Despite the fact that agriculture accounts for 73% of the country’s methane emissions, Budget pronouncements have been minimal. Agricultural and related activities including rice farming, domestic animal raising, and biomass burning account for 22 percent to 46 percent of worldwide methane emissions.
Causes of the Agriculture Sector’s High GHG Emissions
- The harm is mostly due to several types of subsidies, such as those for urea, canal irrigation, and irrigation electricity.
- Overproduction has resulted from the concentration of Minimum Support Prices (MSP) and procurement policies on a few states and mostly on two crops, rice and wheat.
- Wheat and rice stocks in the country’s central pool were four times more than the buffer stocking required as of January 1, 2022.
- Despite record rice distribution in the Public Distribution System (PDS) and exports in 2020-21, the Food Corporation of India’s (FCI) rice stocks are seven times the buffer norms.
- This information represents not just inefficient use of scarce capital, but also the enormous amount of greenhouse gases (GHG) that these stocks contain.
Agricultural production also contributes to GHG emissions in the following ways:
- Emissions from rice remnants that have been burned
- Fertilizer applications
- Fertilizer production for rice
- Harvesting and other energy-related activities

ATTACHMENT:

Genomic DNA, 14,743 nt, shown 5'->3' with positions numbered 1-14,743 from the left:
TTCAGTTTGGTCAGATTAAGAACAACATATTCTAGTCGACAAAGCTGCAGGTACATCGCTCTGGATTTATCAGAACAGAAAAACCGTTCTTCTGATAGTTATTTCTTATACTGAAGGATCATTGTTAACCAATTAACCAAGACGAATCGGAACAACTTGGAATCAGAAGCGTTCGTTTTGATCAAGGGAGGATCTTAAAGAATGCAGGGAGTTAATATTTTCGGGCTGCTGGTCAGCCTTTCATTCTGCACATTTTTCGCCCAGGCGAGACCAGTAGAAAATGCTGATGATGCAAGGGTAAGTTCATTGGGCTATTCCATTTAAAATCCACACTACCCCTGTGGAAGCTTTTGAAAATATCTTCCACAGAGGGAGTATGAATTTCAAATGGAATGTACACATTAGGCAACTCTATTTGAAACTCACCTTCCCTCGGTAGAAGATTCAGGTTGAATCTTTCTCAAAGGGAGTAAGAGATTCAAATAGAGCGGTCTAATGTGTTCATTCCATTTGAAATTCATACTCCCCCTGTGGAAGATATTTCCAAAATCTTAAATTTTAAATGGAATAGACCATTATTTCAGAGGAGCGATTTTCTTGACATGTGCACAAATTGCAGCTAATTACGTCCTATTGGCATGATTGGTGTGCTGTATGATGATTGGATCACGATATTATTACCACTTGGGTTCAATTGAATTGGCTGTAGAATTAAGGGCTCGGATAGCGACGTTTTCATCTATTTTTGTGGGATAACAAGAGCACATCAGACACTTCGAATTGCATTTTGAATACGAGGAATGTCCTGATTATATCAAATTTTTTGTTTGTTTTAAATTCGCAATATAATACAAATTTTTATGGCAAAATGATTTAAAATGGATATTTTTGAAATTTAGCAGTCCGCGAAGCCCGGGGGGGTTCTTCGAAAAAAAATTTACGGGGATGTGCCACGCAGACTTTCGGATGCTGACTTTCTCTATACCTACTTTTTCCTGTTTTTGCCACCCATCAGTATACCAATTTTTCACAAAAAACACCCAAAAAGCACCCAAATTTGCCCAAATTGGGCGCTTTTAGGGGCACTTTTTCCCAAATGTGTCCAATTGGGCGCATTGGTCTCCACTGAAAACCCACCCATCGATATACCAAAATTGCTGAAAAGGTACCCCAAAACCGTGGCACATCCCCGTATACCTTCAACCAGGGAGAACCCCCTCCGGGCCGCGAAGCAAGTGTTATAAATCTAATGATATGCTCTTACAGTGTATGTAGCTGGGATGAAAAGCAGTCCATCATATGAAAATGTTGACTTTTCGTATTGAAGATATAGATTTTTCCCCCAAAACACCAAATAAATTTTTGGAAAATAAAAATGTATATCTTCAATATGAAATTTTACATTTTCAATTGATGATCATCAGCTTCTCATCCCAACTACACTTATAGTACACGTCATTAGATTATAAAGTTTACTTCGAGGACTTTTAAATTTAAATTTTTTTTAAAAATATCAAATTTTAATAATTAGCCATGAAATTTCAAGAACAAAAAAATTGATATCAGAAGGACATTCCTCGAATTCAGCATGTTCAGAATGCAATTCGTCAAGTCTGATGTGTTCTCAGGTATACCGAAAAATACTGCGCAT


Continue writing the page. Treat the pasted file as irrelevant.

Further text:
Steps that can be performed to reduce agricultural GHG emissions-
Rethinking Policies: According to the Economic Survey 2021-22, the country is over-using its ground water resources, particularly in the northwest and some portions of south India, owing to paddy production on 44 million hectares.
Although this has aided India’s food security, it is now imperative that groundwater and the environment be preserved.
This necessitates evaluating and reorienting policies to reduce GHG emissions, such as electricity and fertiliser subsidies, MSP, and procurement.
Three-Pronged Approach to GHG Emissions: According to studies, India’s agriculture and livestock industry has the potential to slash 18 percent of the country’s yearly greenhouse gas emissions.
According to the report, applying these three strategies might result in a 50% reduction in emissions:
- Fertilizer use that is efficient
- Zero-tillage adoption
- Water used to irrigate paddy fields is managed.
Encourage Farmer Groups and the Commercial Sector: Farmer groups and the private sector can be mobilised to build carbon markets in agriculture on a national and worldwide level.
Furthermore, precise water, fertiliser, and soil management practises can result in a triple win, lowering the climatic consequences of rice farming while improving rice productivity and farmer income.
In Amrit Kaal, such a step will provide India with “climate savvy” agriculture.
Also, if we can maintain productivity while reducing our carbon impact, it will aid India’s access to global markets.
Carbon Pricing: The International Monetary Fund (IMF) estimates that by 2030, the world will need a $75 per tonne carbon price to reduce emissions to a level consistent with a 2°C warming target.
Increasing Farmer Awareness: The best method is to provide rice-producing farmers with the proper information and incentives at the right time, so that they only use as much water or fertiliser as the rice plant requires.
Rice growing must be made more sustainable without compromising the livelihood of farmers.